How is it that such Alsatian wines are so distinctive? Philippe Blanck of Domaine Paul Blanck has no doubt that it is the terroir. The region's location, to the leeward side of the Vosges Mountains, is known to create one of the sunniest locations in France, counteracting some of the effects of its northern latitude and sheltering it from rain-bearing winds. At ground level there is an immense complexity in soil types, with various wines associating with specific soils. Granite provides the best soil for riesling, whereas gewürztraminer grows best in richer, warmer, clay soils.
Some of the comparative anonymity of Alsace is homemade. To begin, the region never finished its 1975 classification, which eventually identified (as of 2007) 51 grand cru vineyards but gave none premier cru status. A vineyard, then, has to go from the simple Alsace appellation to Alsace Grand Cru, with no intermediate level. This deprives better-than-base-level vineyards of official recognition of their quality unless they improve to meet the tough demands of the Grand Cru designation.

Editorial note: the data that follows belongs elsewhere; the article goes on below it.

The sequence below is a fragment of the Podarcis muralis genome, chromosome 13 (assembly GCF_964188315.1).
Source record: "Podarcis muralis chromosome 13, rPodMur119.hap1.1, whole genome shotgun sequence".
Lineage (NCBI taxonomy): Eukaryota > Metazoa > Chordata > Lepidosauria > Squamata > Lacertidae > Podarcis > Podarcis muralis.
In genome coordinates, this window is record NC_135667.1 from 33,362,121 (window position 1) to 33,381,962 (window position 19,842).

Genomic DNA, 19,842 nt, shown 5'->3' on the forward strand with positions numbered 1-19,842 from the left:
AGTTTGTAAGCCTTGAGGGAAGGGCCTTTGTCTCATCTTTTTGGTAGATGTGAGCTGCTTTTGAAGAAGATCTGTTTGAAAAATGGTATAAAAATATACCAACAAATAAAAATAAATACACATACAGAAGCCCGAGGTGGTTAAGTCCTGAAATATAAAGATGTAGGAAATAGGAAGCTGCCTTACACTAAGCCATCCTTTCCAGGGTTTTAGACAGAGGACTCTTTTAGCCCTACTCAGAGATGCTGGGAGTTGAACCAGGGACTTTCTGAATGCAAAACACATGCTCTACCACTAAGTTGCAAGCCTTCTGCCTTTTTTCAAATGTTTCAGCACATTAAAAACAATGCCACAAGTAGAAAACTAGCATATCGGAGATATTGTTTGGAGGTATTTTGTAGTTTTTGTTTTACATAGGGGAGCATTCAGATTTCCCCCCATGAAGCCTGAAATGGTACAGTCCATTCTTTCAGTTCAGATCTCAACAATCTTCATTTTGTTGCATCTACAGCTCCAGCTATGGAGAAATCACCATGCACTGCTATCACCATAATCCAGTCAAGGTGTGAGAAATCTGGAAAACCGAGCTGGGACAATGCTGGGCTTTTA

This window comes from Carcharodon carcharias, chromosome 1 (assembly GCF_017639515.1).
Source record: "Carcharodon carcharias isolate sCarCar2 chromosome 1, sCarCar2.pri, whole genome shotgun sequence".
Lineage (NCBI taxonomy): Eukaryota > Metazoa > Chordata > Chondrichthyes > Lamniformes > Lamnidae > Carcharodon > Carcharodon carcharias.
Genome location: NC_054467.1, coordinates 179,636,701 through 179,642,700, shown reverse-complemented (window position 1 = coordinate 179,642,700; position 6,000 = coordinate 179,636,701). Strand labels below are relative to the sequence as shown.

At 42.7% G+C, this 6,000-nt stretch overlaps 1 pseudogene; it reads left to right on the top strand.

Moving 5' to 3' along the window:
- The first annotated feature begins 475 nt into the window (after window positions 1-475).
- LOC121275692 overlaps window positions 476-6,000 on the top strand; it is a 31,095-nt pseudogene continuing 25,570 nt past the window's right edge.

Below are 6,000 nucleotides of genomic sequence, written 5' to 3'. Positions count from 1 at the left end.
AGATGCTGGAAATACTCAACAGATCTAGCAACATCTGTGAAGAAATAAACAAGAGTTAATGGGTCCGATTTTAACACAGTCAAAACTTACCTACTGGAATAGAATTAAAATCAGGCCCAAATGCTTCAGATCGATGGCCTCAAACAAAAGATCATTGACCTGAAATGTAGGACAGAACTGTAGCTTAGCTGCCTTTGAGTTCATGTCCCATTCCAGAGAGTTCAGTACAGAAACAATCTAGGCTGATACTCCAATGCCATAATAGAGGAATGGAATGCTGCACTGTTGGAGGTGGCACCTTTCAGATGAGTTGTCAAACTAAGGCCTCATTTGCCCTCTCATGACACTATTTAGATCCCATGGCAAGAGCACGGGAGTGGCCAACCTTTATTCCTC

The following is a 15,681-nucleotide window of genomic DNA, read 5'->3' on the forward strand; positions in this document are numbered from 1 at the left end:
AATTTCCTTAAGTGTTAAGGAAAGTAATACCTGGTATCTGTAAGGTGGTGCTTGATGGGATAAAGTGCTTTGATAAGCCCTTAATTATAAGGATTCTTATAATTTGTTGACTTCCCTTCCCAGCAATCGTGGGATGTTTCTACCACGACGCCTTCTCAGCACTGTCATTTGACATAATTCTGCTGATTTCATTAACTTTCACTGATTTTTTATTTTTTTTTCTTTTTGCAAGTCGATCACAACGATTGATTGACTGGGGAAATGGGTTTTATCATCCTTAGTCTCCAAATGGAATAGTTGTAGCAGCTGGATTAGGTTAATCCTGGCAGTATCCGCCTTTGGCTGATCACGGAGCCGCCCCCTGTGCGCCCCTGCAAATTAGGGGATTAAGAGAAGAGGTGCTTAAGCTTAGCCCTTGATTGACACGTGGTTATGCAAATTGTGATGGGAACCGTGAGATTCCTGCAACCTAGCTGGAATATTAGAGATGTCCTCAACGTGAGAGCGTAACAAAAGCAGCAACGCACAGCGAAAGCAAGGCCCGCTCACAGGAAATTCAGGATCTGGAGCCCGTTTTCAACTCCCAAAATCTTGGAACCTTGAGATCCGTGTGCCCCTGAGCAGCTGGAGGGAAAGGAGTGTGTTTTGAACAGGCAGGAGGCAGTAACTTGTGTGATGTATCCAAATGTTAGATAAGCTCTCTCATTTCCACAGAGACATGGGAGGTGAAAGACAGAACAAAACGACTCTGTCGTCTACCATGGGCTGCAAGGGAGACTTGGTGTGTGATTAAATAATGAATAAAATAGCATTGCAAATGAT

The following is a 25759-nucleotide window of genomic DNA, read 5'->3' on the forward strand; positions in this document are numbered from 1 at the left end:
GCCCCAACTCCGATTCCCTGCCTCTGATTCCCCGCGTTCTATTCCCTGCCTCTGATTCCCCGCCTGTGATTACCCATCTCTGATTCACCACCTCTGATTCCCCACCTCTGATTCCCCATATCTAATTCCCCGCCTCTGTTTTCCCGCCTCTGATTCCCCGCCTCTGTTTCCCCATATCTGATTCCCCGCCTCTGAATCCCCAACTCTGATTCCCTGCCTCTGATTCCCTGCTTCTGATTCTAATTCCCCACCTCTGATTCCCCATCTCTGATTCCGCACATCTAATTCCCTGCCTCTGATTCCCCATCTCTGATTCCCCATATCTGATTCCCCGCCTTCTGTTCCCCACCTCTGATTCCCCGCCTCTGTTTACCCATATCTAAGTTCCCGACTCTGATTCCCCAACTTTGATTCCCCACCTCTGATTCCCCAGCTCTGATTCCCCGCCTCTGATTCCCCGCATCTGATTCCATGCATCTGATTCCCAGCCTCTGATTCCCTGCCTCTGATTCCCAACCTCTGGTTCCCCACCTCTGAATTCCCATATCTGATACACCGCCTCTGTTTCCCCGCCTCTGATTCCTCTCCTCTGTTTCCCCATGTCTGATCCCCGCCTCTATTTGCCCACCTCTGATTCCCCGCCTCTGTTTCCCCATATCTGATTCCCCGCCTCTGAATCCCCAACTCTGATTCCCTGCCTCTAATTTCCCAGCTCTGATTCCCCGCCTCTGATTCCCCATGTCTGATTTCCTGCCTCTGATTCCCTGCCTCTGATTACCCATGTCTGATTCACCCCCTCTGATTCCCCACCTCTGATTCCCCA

Perhaps the first thing I would recommend to the Alsatians to help gain their region the international recognition it deserves is reopening the classification process. This would ignite an almighty political firestorm — which is why the status quo remains in place — but the long-term gains could be significant. One feature of a modified appellation system should be the possibility of at least occasional revision. This would avoid the kind of ossification that happened with the classification in the Left Bank of Bordeaux. The re-evaluations in Saint-Émilion a decade apart might be a good model.
It would also help if the Alsatians added identification of sweetness to their wine labels. Consumers who pick up a bottle of Alsatian riesling have no indication from the label as to how sweet or dry it is — at least outside the dessert wine categories. The Alsace expert might know from the producer’s reputation, but 99.9 percent of wine drinkers do not fit into this category. Some kind of simple label indication would help.
Some other recommendations: